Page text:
|Publication number||US7861180 B2|
|Application number||US 12/426,571|
|Publication date||Dec 28, 2010|
|Filing date||Apr 20, 2009|
|Priority date||Jan 30, 2004|
|Also published as||US20050172239, US20090217206|
|Publication number||12426571, 426571, US 7861180 B2, US 7861180B2, US-B2-7861180, US7861180 B2, US7861180B2|
|Inventors||Sijia Liu, Louis M. Weitzman|
|Original Assignee||International Business Machines Corporation|
|Export Citation||BiBTeX, EndNote, RefMan|
|Patent Citations (15), Referenced by (7), Classifications (10), Legal Events (3)|
|External Links: USPTO, USPTO Assignment, Espacenet|
This is a continuation of application Ser. No. 10/769,002, filed Jan. 30, 2004, now abandoned. The entire disclosure of prior application Ser. No. 10/769,002 is herein incorporated by reference in its entirety.
This invention relates generally to icons and user interaction with icons on a computer system and, more particularly, to methods for creating icons which can be readily manipulated by a user to provide values directly to an underlying application pointed to by the icon.
In many graphic interfaces there is a problem that arises in having two modes of interacting with widgets (or icons), on the screen of a user interface. A mode is a computer science term meaning the state of a program (or device). The term “mode” implies choice. One can choose to put the system in a mode by changing a setting. In this document, we use mode and state interchangeably. At times, the user wants to edit the icon and change the properties or behaviors of the icon. At other times, the user wants to interact with the icon and with the underlying application. The common solution is to allow the user to change between working modes (change states). By changing modes (switching to the first or second mode) he can either edit the icon or interact with the icon but not do both at the same time. Typically, the mode change is accomplished by initiating a keypad action or a mouse button action.
According to Webopedia on the worldwide web at www.webopedia.com, a widget is (1) A generic term for the part of a GUI that allows the user to interface with the application and operating system. Widgets display information and invite the user to act in a number of ways. Typical widgets include buttons, dialog boxes, pop-up windows, pull-down menus, icons, scroll bars, resizable window edges, progress indicators, selection boxes, windows, tear-off menus, menu bars, toggle switches and forms. (2) The term also refers to the program that is written in order to make the graphic widget in the GUI look and perform in a specified way, depending on what action the user takes while interfacing with the GUI. The term widget is used to refer to either the graphic component or its controlling program or to refer to the combination of both.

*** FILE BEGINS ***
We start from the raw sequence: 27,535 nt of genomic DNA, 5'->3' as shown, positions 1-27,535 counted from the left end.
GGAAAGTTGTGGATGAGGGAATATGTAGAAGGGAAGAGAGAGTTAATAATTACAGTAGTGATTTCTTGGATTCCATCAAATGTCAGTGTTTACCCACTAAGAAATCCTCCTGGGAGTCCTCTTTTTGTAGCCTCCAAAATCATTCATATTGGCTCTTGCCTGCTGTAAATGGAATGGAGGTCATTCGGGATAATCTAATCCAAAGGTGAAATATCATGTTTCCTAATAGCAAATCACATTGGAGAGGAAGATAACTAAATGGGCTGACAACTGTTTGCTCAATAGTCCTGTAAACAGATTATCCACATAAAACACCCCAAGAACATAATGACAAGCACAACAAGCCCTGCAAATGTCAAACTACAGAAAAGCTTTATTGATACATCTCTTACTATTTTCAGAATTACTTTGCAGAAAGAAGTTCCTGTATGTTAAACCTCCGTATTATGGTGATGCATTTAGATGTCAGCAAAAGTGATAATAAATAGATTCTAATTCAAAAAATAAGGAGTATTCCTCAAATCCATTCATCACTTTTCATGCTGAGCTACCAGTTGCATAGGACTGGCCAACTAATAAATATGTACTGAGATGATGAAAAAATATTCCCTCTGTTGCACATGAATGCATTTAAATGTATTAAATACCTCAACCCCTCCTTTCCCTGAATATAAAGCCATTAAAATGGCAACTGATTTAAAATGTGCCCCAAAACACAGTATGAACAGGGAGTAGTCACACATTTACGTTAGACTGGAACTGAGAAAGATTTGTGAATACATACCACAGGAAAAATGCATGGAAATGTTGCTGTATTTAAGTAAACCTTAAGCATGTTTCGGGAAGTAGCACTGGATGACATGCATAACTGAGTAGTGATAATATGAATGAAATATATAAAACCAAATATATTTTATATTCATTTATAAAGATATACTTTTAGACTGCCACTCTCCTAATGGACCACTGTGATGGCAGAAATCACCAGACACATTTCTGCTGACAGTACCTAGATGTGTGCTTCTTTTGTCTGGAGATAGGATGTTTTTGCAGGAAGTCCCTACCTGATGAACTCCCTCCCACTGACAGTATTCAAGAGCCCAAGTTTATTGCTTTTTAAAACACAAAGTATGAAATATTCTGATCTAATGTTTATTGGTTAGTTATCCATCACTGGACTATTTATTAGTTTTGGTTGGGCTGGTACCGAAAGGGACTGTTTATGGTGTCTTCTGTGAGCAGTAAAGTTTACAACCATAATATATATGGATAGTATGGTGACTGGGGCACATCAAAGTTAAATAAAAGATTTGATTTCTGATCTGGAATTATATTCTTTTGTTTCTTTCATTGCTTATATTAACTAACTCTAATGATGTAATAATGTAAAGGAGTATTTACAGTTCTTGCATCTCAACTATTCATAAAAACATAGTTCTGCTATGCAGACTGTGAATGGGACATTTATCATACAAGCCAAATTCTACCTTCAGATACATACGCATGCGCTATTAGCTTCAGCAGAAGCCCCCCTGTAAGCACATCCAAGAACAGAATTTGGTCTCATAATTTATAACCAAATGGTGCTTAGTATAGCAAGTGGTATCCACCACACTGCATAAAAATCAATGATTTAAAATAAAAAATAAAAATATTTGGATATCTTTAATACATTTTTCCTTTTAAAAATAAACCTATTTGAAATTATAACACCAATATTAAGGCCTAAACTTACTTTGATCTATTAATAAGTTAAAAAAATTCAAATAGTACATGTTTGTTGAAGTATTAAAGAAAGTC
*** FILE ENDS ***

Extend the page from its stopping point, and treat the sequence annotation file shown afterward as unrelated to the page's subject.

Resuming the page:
Within this specification, we will use the term “icon” and “widget” interchangeably.
One of the problems with modal interfaces is the added cognitive expense to the user to remember to switch between the modes to do the necessary tasks. In addition, users forget which mode they are in, causing confusion and added frustration for the user. It is common practice to try to avoid (or reduce) the modes with which the user has to operate.
In order to minimizing the use of modes in an interface that allows for the editing and running of an application, this invention teaches a technique to allow the user to do either action without the need to switch between modes. This invention is illustrated in a system that uses views of icons to present the status of an underlying simulation or set of real data. Each icon represents an important parameter in the application.
In an example application, a GUI progress bar widget displays an icon indicating the volume of an audio presentation (a digital song being played on the user's computer). In a primary mode, the user can interact with the widget by dragging the progress bar (with his mouse controlled cursor) to either lengthen it or shorten it. Lengthening the bar causes the volume to be increased and shortening it decreases the volume. The user may also wish to manipulate the attributes of the GUI volume widget. Still in the primary mode, he moves the mouse controlled cursor over a border area of the widget and drags the border to enlarge the GUI widget. While still in the primary mode, he moves the mouse controlled cursor over another border area of the widget and can drag and drop the widget to another location of his display screen.